Welcome

Hello, and welcome to ENG 110: Technical Communication! The goal of this course is to provide, through situated learning experiences (i.e., authentic activity, context, and culture), knowledge, skills and tools that will enable you to communicate effectively and ethically in professional, academic, and community writing environments.

The author of our textbook, Mike Markel (2015), describes technical communication as something that, when produced, “uses the four basic communication skills — listening, speaking, reading, and writing — to analyze a problem, find and evaluate evidence, and draw conclusions” (p. 4). In this way, Markel describes technical communication as being similar to other types of academic writing.

Where technical writing differs from academic writing, however, is in its focus on audience and purpose. In our course, you will learn to apply principles of audience and purpose analysis, collaborate and problem-solve, write for real audiences beyond our classroom, make ethical communication decisions, and receive feedback from subject matter experts and professionals in the field. Your writing will motivate people to take action, and reinforce or change attitudes or beliefs.

Please take some time to read the material in this WordPress site and our Blackboard course, and contact me as questions arise. Together, let’s make this a productive, successful semester!


Course Location: Blackboard and this Wordpress site.

Required Materials

  • Mike Markel’s Technical Communication, 11th ed., ISBN: 978-1-4576-7337-5
  • USB flash drive
  • See also the Technology Policy for our course

Course Description and Outcomes

Prerequisite: ENG 100 | Corequisite: ENG 101

Course Description. Technical Writing is a course in basic technical writing, including memos, status and progress reports, application letters, and resume writing, in the context of technical fields of study.

Course Outcomes. Upon satisfactory completion of this course, students will be able to do the following:

  1. Write effective memos.
  2. Write reports.
  3. Write at least one application letter.
  4. Identify the principles of audience and purpose analysis.
  5. Construct a resume.
  6. Demonstrate effective visual page design in documents.
  7. Demonstrate ethical handling of data.
  8. Write documents using standard sentence structure, usage, and spelling.

Student Profile

Yuma is located on the border of Arizona and Mexico, and according to recent U.S. Census Bureau data for Yuma County, the total population estimate in 2014 was 203,247 residents. In 2013, 61.1% identified as Hispanic or Latino, and 51.2% reported a language other than English spoken at home. Among the county’s residents, only 14.3% had a bachelor’s degree or higher, and 20.2% were identified as living below the poverty level.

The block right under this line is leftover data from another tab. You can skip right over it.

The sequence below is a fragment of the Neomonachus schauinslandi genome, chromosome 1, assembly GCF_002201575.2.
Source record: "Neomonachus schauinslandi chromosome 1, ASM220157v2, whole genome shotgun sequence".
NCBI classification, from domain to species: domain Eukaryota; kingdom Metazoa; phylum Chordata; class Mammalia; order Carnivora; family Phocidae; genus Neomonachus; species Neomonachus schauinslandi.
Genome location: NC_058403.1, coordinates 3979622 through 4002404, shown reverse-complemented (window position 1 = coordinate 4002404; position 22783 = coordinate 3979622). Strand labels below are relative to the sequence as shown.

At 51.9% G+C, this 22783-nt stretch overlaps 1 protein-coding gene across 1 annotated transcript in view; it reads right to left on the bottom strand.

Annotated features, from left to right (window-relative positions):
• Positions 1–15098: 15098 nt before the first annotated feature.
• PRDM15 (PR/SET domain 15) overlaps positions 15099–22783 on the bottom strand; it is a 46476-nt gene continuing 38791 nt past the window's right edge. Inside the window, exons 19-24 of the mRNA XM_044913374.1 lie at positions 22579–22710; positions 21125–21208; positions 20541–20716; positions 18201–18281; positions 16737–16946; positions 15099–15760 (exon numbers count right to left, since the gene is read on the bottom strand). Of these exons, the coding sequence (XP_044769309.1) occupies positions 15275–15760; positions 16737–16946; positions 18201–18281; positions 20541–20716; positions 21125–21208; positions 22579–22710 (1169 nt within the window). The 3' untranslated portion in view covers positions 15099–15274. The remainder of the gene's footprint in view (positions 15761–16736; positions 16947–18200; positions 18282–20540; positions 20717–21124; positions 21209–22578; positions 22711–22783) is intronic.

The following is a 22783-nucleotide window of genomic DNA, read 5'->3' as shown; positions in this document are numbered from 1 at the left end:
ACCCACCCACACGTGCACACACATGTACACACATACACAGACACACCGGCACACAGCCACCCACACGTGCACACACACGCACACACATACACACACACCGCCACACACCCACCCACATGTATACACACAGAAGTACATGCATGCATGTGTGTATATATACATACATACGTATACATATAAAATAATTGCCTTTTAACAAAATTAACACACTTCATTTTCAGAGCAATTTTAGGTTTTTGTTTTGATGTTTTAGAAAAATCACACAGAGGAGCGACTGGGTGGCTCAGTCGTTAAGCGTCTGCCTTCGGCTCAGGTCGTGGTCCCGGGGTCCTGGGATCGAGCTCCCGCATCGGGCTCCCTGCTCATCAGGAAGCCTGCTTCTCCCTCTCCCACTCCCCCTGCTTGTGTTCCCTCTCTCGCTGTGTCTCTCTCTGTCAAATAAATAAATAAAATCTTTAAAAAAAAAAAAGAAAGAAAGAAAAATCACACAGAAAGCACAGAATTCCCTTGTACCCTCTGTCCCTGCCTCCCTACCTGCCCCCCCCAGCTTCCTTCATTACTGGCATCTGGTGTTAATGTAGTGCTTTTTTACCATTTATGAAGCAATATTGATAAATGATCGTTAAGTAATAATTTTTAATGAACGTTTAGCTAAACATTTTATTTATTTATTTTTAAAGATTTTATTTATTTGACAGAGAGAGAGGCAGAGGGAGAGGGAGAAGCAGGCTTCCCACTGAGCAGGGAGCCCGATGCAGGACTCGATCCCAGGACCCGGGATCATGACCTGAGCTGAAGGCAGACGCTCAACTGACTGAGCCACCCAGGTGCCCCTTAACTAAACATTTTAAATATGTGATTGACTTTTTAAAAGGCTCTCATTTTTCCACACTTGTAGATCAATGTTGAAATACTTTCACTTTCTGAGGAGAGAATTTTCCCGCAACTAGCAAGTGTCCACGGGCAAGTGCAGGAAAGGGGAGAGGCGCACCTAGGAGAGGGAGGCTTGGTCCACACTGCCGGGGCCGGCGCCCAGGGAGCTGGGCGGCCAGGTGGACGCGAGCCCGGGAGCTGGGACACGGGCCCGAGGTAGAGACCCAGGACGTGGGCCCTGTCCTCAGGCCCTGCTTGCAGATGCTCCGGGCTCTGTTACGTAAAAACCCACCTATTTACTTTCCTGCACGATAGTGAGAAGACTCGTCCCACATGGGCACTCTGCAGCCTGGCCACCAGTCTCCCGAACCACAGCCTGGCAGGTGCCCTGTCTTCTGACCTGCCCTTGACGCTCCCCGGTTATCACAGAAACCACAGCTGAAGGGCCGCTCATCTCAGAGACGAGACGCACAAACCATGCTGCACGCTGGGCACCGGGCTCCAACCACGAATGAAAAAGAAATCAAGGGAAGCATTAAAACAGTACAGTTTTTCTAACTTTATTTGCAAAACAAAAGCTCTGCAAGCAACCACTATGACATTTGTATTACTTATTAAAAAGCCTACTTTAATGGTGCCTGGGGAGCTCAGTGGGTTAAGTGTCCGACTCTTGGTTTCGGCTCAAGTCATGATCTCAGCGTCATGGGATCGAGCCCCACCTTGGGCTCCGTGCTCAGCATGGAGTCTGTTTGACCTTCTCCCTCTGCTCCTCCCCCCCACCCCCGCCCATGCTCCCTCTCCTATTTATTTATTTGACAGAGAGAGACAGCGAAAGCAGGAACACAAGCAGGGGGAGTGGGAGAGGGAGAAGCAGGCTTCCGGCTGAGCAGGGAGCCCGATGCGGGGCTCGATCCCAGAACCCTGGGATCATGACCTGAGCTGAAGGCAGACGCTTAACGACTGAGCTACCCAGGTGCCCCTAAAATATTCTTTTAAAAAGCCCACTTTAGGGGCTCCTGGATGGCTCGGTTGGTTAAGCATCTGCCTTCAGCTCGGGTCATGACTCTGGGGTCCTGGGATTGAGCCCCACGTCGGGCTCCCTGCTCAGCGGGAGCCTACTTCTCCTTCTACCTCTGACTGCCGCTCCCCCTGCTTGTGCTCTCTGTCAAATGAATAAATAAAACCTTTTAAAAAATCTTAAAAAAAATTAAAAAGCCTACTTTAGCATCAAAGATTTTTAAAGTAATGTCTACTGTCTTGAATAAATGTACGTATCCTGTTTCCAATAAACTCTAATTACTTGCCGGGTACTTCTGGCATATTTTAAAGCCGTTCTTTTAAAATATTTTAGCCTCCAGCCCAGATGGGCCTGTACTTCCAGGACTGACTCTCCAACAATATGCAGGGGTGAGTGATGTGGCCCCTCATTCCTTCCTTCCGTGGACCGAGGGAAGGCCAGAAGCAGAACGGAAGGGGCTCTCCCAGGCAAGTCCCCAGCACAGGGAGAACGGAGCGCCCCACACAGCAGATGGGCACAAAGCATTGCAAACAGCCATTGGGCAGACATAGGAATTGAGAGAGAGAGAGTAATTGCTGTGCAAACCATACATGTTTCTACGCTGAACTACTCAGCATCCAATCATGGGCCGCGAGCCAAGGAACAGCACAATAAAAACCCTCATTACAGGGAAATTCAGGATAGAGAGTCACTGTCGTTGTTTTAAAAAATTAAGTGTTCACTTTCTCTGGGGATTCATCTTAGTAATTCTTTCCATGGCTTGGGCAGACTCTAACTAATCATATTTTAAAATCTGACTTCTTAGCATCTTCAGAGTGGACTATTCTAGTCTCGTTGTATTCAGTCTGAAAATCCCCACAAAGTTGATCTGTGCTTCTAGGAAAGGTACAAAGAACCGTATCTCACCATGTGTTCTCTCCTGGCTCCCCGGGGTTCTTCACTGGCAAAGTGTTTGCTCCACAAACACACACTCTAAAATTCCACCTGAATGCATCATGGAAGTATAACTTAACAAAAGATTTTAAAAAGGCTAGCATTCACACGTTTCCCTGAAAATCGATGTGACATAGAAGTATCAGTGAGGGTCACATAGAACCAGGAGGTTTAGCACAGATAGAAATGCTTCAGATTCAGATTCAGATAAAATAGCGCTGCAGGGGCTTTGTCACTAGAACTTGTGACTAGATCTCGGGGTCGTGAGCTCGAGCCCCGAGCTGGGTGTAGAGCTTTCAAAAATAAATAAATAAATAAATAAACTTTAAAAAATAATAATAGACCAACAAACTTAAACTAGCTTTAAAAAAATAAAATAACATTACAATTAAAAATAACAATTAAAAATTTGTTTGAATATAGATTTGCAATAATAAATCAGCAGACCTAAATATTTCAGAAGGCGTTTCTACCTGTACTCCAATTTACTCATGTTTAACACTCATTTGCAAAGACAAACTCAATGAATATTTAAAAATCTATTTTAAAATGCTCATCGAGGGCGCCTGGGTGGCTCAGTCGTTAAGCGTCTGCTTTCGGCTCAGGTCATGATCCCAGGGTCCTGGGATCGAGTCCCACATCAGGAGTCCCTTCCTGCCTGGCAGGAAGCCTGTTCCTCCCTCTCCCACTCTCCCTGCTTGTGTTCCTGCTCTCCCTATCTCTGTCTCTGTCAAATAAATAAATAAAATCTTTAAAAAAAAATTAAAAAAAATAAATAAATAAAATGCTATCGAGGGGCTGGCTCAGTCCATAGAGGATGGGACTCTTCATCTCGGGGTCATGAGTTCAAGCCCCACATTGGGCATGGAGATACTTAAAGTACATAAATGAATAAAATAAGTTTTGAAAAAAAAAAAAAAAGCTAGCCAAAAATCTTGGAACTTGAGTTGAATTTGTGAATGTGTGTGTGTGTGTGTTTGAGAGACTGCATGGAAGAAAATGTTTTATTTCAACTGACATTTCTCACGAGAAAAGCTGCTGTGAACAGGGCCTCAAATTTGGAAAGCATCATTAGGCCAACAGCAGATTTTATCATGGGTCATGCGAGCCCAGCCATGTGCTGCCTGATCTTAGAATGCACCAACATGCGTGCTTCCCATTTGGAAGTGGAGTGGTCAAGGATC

Located in Yuma, Arizona Western College is designated an Hispanic Serving Institution (HSI) and a Title V PACTO grant recipient. The college serves more than 11,000 students each year and awarded 2,119 degrees and certificates in the 2014-2015 school year. According to the Arizona Western College: 2014 Strategic Vision Student Progress and Outcomes Report, from 2012-2013, “67 percent of AWC students were members of an underserved racial or ethnic group and 58 percent were Pell recipients” (p. 2), statistics which are significantly higher than corresponding statewide averages.

Additionally, Yuma is home to a Marine Corps Air Station (MCAS) and Army Proving Ground (YPG). The air station includes logistics units, aircraft squadrons, and aircraft control units, and the proving ground is one of the Army’s largest testing facilities. Both active-duty and civilian personnel aboard these installations work in highly specialized, technical environments. Both MCAS and YPG have strong ties to AWC, as the college provides educational opportunities for those who want to enter technical and scientific fields, and the military installations provide career opportunities for certified and degreed civilians. AWC is also the school of choice for many active-duty members and their families.

AWC hosts the STEM (Futures) program, described as “an innovative endeavor by Arizona Western College (AWC) and University of Arizona (UA) to increase the number of Hispanic and low-income students attaining Science, Technology, Engineering and Math (STEM) degrees in Southwest Arizona,” hosting a 4-year degree in Systems Engineering on campuses in Yuma and Tucson. A list of certificates, degrees, and transfer degree sheets can be found on the Degrees and Certificates page of AWC’s website.

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